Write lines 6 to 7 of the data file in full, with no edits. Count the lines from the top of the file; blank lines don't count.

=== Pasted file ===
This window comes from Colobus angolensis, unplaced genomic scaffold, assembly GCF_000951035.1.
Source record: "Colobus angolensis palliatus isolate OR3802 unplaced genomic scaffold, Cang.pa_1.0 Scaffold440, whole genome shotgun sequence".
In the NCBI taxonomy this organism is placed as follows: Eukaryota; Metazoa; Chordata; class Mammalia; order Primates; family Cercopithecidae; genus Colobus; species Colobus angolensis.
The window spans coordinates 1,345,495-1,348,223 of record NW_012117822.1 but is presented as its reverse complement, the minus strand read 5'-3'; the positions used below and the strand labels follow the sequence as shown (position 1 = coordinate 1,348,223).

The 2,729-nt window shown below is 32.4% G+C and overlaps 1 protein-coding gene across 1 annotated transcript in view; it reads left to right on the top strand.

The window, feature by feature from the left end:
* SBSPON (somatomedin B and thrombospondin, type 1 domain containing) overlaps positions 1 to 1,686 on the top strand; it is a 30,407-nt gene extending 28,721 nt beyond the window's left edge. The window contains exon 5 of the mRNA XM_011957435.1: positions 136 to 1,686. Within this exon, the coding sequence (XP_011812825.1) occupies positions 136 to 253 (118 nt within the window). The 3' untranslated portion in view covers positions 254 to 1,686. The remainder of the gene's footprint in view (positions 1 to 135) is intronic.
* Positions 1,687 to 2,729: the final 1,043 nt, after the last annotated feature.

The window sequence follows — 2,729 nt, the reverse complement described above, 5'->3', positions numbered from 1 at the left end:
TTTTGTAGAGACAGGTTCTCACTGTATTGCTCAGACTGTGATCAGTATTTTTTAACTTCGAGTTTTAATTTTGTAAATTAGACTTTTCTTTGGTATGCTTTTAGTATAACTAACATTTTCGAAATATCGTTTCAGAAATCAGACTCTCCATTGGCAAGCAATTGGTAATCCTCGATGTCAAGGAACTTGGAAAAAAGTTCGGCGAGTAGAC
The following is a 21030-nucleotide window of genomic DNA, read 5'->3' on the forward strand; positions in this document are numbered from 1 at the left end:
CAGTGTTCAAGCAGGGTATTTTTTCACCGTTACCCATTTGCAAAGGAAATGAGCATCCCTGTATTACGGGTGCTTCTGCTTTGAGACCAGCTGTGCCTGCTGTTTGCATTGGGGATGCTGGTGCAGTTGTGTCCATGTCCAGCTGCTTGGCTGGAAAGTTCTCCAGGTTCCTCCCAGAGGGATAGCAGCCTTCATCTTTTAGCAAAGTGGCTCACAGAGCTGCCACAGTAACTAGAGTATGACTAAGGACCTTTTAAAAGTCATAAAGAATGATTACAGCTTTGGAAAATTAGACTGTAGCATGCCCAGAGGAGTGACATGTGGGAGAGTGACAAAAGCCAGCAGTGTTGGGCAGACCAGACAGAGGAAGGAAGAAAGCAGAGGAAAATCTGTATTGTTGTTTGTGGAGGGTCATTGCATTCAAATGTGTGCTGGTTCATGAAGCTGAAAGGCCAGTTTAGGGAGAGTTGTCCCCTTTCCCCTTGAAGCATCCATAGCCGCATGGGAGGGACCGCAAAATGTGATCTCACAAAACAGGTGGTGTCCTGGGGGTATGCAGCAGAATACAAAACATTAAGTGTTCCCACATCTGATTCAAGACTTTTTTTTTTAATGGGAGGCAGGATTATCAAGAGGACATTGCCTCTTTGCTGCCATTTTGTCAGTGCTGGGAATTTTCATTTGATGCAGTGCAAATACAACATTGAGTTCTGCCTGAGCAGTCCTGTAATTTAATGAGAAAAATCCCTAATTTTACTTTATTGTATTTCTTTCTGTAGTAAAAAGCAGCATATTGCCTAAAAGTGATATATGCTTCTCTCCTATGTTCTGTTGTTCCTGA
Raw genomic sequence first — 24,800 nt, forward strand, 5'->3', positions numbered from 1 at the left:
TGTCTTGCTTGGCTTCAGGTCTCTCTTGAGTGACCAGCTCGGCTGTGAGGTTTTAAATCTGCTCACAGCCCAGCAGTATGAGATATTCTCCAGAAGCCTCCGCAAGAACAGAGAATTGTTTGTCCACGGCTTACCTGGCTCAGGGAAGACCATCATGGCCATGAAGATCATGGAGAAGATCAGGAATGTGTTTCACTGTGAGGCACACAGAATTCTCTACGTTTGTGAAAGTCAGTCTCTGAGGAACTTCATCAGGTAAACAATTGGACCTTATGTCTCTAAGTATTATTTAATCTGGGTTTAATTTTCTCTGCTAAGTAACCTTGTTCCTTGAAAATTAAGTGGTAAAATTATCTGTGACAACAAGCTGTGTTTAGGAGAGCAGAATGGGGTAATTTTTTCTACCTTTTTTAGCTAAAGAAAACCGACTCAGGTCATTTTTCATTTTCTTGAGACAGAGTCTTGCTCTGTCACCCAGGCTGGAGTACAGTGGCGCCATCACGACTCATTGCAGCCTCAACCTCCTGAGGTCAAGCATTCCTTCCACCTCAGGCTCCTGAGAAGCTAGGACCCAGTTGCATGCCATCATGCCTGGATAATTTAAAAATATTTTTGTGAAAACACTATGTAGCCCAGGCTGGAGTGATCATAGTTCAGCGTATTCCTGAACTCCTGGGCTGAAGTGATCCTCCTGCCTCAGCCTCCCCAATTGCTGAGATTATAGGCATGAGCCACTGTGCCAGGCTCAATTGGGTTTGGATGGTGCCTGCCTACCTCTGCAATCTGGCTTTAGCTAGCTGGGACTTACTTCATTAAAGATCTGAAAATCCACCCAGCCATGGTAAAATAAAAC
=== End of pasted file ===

The window, feature by feature from the left end:
* SBSPON (somatomedin B and thrombospondin, type 1 domain containing) overlaps positions 1 to 1,686 on the top strand; it is a 30,407-nt gene extending 28,721 nt beyond the window's left edge. The window contains exon 5 of the mRNA XM_011957435.1: positions 136 to 1,686. Within this exon, the coding sequence (XP_011812825.1) occupies positions 136 to 253 (118 nt within the window). The 3' untranslated portion in view covers positions 254 to 1,686. The remainder of the gene's footprint in view (positions 1 to 135) is intronic.